Mark S. Komrad

MD; Faculty of Psychiatry, Johns Hopkins, Sheppard Pratt, University of Maryland, USA

Mark Komrad MD is a practicing psychiatrist and medical ethicist for over 30 years. He chaired the Ethics Committee for the Sheppard Pratt Health Systems, the largest non-profit mental health care system in Maryland, for two decades. He is a clinical professor of Psychiatry at Johns Hopkins, the University of Maryland and Tulane. He has lectured, taught and consulted in the U.S. and internationally on topics in psychiatric ethics, and published numerous articles in the field. He is a member of the American Psychiatric Association (APA) Assembly and previously served 6 years on the APA Ethics Committee. In these two capacities, he helped craft and pass the new APA Position Statement finalized in December 2016:

“...a psychiatrist should not prescribe or administer any intervention to a NON-terminally ill person for the purpose of causing death.” He is now lecturing widely through the U.S., Canada, Scandanaivia, South America and Europe to address the ethical concerns that several hundred suicidal psychiatric patients in Belgium and the Netherlands are being voluntarily euthanized each year with lethal injections, typically by their own treating psychiatrists. He has consulted to policy makers in several countries trying to dissuade them from legalizing assisted suicide and euthanasia or to prevent extending existing laws to include psychiatric conditions.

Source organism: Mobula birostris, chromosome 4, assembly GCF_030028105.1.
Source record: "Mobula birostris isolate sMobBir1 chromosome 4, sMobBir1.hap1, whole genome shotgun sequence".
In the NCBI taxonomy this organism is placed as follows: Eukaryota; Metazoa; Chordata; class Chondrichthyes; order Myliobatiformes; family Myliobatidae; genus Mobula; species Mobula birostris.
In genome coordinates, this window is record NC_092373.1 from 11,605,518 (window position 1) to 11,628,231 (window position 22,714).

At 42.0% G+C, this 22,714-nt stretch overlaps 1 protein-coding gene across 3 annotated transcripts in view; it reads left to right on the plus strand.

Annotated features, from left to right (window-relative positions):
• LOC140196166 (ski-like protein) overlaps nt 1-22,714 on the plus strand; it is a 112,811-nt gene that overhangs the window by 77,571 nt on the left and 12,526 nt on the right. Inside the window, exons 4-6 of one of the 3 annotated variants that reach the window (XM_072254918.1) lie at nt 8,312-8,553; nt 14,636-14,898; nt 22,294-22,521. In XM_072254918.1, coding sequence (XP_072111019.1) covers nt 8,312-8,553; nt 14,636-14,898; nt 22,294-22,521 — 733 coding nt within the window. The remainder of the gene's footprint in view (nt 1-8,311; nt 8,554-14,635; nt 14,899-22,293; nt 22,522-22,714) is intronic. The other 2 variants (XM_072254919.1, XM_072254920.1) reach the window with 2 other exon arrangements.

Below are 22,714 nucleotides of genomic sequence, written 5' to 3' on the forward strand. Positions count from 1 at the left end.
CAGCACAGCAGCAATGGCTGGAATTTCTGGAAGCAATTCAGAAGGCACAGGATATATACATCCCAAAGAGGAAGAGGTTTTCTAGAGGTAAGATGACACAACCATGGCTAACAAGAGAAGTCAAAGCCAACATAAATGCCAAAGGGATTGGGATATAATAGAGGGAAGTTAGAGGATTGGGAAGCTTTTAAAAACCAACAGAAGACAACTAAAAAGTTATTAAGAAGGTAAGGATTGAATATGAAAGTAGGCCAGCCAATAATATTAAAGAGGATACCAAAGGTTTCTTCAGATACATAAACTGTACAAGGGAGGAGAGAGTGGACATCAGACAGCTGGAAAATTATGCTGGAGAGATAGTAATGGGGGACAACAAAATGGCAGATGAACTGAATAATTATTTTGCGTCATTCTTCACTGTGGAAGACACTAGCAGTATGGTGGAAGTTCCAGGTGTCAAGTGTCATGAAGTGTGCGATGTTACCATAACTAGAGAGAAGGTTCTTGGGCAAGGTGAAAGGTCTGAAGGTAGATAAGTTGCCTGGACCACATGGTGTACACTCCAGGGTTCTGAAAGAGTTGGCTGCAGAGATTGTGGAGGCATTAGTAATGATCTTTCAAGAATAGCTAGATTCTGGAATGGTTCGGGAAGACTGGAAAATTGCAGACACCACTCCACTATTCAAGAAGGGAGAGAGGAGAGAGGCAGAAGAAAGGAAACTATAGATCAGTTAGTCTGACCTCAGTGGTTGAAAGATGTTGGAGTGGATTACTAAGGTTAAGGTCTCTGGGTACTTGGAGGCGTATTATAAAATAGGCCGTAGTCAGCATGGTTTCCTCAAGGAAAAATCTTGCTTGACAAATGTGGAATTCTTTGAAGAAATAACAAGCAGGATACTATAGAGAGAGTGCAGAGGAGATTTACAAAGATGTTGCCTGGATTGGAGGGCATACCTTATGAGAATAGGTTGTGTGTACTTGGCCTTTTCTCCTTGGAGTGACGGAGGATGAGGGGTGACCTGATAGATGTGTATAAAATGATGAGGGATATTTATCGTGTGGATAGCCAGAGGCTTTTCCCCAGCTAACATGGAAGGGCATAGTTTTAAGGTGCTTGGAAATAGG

Dr. Komrad maintains a private practice and has a special interest in helping families convince a troubled loved one to get a psychiatric consultation, using ideas from his book You Need Help: A Step-by-Step Plan to Convince a Loved One to Get Counseling. (YouNeedHelpBook.com). He gives workshops on these ideas to mental health advocacy and support organizations throughout the country. For this work he was given the National Alliance on Mental Illness’s (NAMI’) “Exemplary Psychiatrist Award” and its “Mental Health Professional of the Year Award.” He was also host of the national radio call-in talk show about psychiatry, “Komrad On Call,” which broadcast to 43 million listeners throughout 3 the U.S and he continues to appear regularly on TV, radio, and podcasts to discuss topics in psychiatry. He has also consulted to Hollywood to help develop more ethical portrayals of psychiatrists in the movies.